When parents arrange a consequence that fits with the action or inaction, it’s called a logical consequence. For example, when guinea pig cages are not cleaned as agreed, guinea pigs need to be moved to a more caring home. Or, if bedrooms are not company-ready, play dates will have to be suspended until they are.

The trick here is to follow through. No idle threats please! Neighbours and friends are usually very happy to help out with occasional pet-sitting or play-date rearrangement, when the need arises.

Source: parent dish

When Smartphone Is Near, Parenting May Falter

Mealtime is supposed to be family time, but a new study suggests that ever-present smartphones are impeding parent-child communication at the table.

Researchers who observed more than 50 family-type groups eating out found a significant number of adults were preoccupied with their smartphones.

“We know from decades of research that face-to-face interactions are important for cognitive, language and emotional development. Before mobile devices existed, mealtime would’ve been a time where we would’ve seen those interactions,” said study author Dr. Jenny Radesky, a fellow in developmental-behavioral pediatrics at Boston Medical Center.

It’s unclear how much of an impact parents’ smartphone use will ultimately have on a child’s development, and whether that effect will have a negative, positive or neutral impact, said the researchers.

One basic thing that may be affected is child vocabulary, said Dr. Rahil Briggs, director of pediatric behavioral health services at Montefiore Medical Center in New York City. “The single most powerful predictor of a child’s vocabulary is conversations with the child. Dinnertime is an important time for those conversations, and if you’re absorbed with your phone, that’s a lost opportunity.”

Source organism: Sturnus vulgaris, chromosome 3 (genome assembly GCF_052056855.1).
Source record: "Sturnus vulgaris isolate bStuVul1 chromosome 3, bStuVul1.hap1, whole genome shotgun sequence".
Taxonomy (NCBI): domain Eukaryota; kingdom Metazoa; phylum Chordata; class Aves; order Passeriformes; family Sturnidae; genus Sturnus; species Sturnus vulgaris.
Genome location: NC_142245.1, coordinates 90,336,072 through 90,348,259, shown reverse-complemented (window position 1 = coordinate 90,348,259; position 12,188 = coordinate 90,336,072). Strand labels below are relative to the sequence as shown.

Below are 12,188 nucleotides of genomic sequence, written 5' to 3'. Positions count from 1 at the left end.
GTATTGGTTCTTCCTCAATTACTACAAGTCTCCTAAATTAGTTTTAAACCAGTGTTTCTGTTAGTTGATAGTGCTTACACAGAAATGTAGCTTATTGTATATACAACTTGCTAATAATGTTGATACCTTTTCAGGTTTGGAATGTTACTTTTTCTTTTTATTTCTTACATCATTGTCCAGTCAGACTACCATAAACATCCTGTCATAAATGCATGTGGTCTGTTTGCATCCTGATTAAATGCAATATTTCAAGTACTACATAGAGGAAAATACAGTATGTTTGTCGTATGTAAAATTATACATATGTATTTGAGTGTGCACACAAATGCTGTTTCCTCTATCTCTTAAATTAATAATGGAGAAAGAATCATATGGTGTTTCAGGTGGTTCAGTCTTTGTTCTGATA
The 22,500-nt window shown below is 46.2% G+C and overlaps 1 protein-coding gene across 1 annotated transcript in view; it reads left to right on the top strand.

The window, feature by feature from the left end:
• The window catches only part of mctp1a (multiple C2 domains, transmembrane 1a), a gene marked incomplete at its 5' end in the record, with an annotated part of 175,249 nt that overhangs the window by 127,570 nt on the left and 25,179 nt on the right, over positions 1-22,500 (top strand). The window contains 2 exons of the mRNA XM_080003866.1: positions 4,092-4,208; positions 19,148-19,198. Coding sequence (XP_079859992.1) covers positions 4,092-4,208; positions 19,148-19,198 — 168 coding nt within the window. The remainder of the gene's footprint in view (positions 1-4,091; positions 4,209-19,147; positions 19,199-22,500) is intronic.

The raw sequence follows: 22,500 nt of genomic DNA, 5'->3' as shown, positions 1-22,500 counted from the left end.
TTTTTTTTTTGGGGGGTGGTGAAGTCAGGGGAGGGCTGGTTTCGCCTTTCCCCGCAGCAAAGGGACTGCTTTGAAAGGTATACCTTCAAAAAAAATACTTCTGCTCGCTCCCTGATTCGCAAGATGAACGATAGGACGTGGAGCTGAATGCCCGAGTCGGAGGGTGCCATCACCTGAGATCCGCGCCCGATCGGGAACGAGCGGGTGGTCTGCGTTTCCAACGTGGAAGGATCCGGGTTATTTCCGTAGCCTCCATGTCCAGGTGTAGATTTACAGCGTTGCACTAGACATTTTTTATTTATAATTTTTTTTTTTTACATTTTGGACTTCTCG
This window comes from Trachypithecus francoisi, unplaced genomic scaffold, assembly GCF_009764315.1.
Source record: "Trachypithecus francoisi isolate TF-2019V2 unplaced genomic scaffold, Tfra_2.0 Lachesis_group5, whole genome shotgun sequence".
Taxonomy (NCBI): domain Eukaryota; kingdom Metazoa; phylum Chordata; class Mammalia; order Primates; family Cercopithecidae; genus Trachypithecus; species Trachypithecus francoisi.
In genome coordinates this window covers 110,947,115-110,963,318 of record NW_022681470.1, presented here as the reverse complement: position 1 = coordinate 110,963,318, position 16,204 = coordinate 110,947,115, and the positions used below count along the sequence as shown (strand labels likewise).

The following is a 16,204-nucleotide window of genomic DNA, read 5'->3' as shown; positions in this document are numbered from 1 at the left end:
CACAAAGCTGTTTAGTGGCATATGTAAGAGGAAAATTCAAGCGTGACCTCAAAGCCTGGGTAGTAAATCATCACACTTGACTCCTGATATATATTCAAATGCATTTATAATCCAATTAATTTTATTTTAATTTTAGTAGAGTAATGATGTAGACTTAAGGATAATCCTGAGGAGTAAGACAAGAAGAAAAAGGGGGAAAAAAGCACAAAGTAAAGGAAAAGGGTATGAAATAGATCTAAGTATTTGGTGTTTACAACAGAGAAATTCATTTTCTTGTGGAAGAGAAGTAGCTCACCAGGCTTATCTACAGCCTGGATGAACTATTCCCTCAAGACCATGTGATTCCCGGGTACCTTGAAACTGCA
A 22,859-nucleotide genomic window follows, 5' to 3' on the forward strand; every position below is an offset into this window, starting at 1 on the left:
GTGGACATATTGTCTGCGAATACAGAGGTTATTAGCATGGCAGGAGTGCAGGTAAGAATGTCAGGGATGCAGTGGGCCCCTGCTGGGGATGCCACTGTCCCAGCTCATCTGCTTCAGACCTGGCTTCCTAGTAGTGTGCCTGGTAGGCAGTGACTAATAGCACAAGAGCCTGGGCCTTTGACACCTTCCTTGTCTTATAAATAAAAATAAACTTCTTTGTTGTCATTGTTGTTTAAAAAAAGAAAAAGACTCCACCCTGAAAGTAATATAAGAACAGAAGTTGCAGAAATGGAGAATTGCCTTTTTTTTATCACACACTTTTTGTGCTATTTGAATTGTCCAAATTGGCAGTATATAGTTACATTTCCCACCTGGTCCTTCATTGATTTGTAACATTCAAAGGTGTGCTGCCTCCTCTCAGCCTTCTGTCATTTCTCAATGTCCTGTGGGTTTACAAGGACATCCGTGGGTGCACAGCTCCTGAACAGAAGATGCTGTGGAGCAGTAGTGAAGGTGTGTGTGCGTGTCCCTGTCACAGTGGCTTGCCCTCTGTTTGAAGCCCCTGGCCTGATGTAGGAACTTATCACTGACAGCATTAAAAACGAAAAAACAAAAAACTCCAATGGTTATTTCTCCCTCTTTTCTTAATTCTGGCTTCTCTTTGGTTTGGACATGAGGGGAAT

Briggs added that social, emotional and conversational skills might also be affected if parents spend too much time looking at their phones and other media.

“What really concerned me was those children who appeared to accept this lack of engagement. It seemed like they’d given up,” noted Briggs, who wasn’t involved with the research.

To capture a snapshot of how parents use their phones around their children at mealtime, Radesky and her colleagues visited Boston-area fast food restaurants and observed groups that included at least one adult and one or more children who looked younger than 10. They took detailed notes on how caregivers — which likely included parents, grandparents and babysitters — used their smartphones and how children responded.

They conducted 55 observations last summer. Forty caregivers took out their phones at some point during the meal. A few kept it on the table, but didn’t appear to use it. Another small group kept their phones in their hands while doing other things.

The largest group — 16 caregivers — seemed totally absorbed by their phones, using them continuously, even eating and talking while looking at the phone. In most cases, it appeared the caregivers were using the phones’ keyboards or making swiping motions on the phones rather than making phone calls.